A man who lost his family in the September 11 attack on New York City runs into his old college roommate. Rekindling the friendship is the one thing that appears able to help the man recover from his grief.
Alan Johnson has everything he needs to get through life: a good job, a beautiful and loving wife, and their wonderful children. Yet he feels isolated because he finds having a hard-working job and managing a family too much to handle and has no one to talk to about it. Charlie Fineman, on the other hand, doesn't have a job or a family. He used to have both until a terrible loss, and the grief caused him to quit his job and isolate himself from everyone around him. As it turns out, Alan and Charlie were roommates in college, and a chance encounter one night rekindles the friendship they shared. But when Charlie's problems become too much to deal with, Alan is determined to help Charlie come out of his emotional abyss. Written by
Jennifer Garner was attached to play the role of "Angela" but left the project a few weeks before filming began. See more »
In one of the scenes at Dr. Johnson's office, the second hand on the clock is not moving See more »
You know, my wife and I, we tried to call him so many times. Hadn't seen him in years, and I erad about what happened in the paper, and I was just... I was just heartbroken for him. For them.
He just shut down. Quit work. He stopped wanting to talk about her. Then he acted like he didn't remember them. Then he pretended he didn't remember us.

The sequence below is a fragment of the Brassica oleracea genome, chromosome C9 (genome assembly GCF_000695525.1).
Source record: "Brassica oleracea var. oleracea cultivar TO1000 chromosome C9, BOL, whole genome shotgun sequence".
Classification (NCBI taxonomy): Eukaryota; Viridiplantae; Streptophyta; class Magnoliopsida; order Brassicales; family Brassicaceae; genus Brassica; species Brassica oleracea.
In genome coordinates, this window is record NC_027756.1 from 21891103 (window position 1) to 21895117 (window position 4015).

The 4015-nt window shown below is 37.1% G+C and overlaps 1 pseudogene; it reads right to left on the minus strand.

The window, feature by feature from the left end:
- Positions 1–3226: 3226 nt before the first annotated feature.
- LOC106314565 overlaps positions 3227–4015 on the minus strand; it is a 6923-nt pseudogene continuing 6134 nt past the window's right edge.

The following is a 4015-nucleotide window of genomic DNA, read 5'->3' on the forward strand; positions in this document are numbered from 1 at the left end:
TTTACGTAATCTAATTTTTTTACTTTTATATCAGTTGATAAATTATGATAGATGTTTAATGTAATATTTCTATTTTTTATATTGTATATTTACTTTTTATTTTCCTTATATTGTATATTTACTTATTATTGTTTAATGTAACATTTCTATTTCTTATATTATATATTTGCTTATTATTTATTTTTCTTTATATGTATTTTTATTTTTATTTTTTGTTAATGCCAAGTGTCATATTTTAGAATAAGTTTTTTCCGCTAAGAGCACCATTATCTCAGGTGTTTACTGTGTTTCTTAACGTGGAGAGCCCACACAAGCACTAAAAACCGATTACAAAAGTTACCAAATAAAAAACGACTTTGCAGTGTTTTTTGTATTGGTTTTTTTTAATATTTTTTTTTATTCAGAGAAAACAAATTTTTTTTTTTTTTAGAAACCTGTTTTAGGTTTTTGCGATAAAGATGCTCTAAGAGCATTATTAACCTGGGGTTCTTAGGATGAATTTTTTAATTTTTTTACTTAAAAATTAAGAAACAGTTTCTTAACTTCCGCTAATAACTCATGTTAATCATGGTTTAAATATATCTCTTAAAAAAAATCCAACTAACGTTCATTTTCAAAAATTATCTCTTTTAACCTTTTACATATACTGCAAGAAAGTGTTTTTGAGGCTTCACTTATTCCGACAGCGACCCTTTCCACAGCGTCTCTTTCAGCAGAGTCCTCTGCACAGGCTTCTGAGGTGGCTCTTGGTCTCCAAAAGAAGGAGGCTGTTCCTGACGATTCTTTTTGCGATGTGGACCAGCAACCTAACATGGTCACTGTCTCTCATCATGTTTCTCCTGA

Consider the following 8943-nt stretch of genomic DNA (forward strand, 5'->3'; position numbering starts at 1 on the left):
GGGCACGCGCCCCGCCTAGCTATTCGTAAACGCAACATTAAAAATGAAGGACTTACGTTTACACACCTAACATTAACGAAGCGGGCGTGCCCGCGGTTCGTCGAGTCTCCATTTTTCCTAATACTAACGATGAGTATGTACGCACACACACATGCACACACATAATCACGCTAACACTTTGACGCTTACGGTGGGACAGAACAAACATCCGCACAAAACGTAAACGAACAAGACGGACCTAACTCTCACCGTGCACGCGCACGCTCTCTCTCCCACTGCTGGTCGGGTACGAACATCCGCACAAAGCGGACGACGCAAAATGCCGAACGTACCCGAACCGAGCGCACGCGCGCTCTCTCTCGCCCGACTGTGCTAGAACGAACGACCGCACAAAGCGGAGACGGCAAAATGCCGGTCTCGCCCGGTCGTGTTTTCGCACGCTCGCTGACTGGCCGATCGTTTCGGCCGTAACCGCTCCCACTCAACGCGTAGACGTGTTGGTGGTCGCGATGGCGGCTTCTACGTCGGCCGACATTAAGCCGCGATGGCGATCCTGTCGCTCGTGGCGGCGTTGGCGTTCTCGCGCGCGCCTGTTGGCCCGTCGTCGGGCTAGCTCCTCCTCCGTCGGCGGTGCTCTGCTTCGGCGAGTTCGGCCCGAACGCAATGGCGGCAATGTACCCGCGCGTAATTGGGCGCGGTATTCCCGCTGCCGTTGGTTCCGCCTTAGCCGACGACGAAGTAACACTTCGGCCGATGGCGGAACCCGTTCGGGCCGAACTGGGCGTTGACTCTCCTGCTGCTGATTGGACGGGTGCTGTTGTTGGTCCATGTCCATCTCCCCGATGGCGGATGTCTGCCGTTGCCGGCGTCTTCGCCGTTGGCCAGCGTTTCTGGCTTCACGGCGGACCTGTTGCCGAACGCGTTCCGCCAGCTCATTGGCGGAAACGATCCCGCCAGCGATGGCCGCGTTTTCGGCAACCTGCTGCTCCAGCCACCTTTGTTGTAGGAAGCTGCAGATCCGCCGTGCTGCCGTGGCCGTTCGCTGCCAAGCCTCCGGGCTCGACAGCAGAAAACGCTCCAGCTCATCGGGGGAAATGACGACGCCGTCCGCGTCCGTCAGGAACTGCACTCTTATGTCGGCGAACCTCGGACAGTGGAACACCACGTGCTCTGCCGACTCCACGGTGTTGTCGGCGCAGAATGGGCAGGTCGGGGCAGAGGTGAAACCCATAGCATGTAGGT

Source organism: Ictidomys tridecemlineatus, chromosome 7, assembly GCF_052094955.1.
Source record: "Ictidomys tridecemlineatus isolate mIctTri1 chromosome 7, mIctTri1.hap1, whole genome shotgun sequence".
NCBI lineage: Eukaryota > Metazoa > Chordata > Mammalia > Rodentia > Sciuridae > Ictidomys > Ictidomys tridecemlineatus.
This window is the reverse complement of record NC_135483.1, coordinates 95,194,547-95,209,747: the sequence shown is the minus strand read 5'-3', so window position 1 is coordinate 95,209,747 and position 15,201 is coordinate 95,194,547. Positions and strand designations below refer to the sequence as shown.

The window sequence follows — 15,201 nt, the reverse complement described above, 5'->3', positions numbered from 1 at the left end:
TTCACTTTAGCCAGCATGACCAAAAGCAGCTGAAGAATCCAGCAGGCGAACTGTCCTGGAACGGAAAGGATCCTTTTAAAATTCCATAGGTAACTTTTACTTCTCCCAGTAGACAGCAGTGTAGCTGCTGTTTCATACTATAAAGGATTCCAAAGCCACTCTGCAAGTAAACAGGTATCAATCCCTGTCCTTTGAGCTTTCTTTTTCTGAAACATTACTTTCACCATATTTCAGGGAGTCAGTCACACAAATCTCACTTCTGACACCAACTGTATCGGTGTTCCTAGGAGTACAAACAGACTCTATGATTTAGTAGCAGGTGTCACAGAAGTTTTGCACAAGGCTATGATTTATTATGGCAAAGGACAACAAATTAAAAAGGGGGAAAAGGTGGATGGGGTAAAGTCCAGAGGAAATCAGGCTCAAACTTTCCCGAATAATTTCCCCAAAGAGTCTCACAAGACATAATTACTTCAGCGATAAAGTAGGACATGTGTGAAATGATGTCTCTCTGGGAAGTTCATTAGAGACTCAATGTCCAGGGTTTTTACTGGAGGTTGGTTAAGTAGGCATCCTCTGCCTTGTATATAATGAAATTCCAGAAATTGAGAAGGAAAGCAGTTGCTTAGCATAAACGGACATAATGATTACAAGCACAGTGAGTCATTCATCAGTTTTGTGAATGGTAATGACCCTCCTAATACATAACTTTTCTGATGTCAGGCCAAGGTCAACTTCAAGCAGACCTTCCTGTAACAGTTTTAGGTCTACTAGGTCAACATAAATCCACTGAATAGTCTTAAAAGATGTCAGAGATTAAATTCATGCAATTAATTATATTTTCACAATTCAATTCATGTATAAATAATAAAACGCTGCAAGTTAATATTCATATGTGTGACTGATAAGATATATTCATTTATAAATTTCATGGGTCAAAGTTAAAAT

All my husband and I want to do is see him. And that crazy landlady and his business manager, Sugarman, both conspire to keep us away.
[...] See more »
It's not very often a movie can literally make the entire audience laugh, and five minutes later fill their eyes with tears. Many movies try to do this, but few can deliver the emotional impact that this film did. Adam Sandler practically drags you in with his heated and often violent outbursts, but also makes you laugh when the shadow of his past isn't pulling him down. I'm not going to ruin anything, but there is one scene in particular that should have your eyes watering and lip quivering. Even the most macho of men would have to be heartless bastards to not feel something while watching this movie. Don Cheadle gives another great performance, but is out-shined by Sandler. Liv Tyler and Jada Pinkett Smith give solid performances, but nothing in the line of the two leading roles. Sandler's humor is still present, which actually saved this film from being border-line depressing. There are several laughs to be had, but don't think you will stay there long, because it gets serious again without much warning.
I could go on and on about how well this movie hit on just about every emotion the human body contains, but I will cut this one short. I feel there is no need to tell you anything more. Do yourself a favor and take the time to see this movie. Even if you have to wait until it comes out on DVD, it's 100% worth the time. A deeply moving film sure to put tears in your eyes and a smile on your face...unless of course...you are a heartless soul.
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